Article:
Sep 8, 2010
Levi Strauss & H&M ban sandblasting
Sep 8, 2010
Distressed jeans are the goal for any sandblasting apparel worker. The two labels ban this potentially very harmful finishing technique due to the exposure of the toxic crystalline silica component, effedtive from September 8.
Levi's distressed denim
Counterfeit operations are the real problem as the factories do not tend to implement the correct safeguards for the workers. So despite H&M and Levi's rigourous health and safety precautions, a ban has been put in place, effective immediately to take a stand in the industry, so other companies can eventually follow suit.
Ethical concerns of denim manufacturing is a hot topic. Fibre2fashion reported in July this year that the making of one pair of Levi 501s required almost 920 gallons of water, 400 mega joules of energy and expelled 32 kilograms of carbon dioxide. Levi's said this was equivalent to running a garden hose for 106 minutes, driving 78 miles and powering a computer for 556 hours. While more than 520 million pairs of jeans are sold in USA alone each year environmental regulations in less developed countries are particularly insubstantial.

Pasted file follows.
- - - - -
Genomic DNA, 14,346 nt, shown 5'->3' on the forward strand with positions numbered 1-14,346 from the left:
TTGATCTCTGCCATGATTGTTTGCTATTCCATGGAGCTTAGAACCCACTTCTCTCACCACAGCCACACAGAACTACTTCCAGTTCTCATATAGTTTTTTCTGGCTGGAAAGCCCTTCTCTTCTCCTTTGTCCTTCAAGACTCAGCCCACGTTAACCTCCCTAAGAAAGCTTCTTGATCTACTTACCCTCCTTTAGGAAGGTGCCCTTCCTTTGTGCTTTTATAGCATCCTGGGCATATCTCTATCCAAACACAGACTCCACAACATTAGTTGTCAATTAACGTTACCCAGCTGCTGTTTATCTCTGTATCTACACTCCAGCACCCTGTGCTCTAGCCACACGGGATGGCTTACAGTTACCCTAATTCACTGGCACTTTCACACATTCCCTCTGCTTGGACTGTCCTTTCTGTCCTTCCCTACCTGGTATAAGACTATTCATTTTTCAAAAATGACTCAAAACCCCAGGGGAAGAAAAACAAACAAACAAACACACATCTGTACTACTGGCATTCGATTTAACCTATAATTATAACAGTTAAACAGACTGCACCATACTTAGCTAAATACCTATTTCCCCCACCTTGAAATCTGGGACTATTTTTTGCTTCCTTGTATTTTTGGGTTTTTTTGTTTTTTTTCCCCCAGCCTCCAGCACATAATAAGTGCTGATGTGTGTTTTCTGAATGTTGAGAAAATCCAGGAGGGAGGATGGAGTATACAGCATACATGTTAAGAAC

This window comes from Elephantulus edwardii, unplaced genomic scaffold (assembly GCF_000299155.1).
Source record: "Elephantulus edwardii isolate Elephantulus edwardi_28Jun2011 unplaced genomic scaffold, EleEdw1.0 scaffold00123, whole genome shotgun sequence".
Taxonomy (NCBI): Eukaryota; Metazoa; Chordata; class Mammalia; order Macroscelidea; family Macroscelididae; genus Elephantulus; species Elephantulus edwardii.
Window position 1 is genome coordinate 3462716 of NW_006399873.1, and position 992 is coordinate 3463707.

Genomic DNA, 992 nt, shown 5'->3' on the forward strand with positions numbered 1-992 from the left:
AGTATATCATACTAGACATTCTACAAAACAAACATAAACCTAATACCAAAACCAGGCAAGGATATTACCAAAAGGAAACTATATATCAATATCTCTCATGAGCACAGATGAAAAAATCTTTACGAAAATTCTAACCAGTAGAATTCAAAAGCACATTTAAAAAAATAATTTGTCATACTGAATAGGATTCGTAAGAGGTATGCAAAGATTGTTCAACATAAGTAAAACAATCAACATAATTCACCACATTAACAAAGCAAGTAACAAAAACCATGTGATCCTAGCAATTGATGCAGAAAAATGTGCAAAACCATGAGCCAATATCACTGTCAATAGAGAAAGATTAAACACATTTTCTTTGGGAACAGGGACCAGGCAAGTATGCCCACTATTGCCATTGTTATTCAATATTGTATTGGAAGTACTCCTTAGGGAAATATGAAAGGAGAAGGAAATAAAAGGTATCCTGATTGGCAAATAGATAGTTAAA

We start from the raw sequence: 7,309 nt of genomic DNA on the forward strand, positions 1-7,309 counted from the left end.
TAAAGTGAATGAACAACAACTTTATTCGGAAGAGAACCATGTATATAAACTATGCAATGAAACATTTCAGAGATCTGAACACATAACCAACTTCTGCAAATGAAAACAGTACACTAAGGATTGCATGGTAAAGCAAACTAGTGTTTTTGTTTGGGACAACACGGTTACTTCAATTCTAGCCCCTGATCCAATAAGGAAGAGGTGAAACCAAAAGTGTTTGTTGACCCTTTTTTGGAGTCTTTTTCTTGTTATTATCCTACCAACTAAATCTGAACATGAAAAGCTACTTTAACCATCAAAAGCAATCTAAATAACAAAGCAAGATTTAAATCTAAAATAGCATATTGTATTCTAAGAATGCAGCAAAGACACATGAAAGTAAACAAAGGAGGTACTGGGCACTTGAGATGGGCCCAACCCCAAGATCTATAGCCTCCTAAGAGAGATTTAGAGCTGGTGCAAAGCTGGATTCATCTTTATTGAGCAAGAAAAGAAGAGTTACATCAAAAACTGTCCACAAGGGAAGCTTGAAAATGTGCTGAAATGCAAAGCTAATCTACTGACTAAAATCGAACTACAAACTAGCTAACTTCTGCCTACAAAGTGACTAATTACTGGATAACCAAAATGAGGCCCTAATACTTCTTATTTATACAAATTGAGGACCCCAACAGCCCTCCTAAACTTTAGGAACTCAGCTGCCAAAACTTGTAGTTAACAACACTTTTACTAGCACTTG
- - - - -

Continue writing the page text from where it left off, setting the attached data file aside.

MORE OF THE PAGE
Alternatives to silica sandblasting for “worn” denim techniques still consist of repeated washing and rinsing and bleaching, chemical blasting with toxic substances, dye stripping or bleaching with potassium permanganate.
Karl Gunnar Fagerlin, Production Manager at H&M says monitoring the practices’ standards at all levels of the supply chain, particularly with subcontractors has proven difficult for the label so any purchasing or retailing of sandblasting will no longer take place and from the end of the year active production of this type will have disappeared completely.
By Rosie Hart
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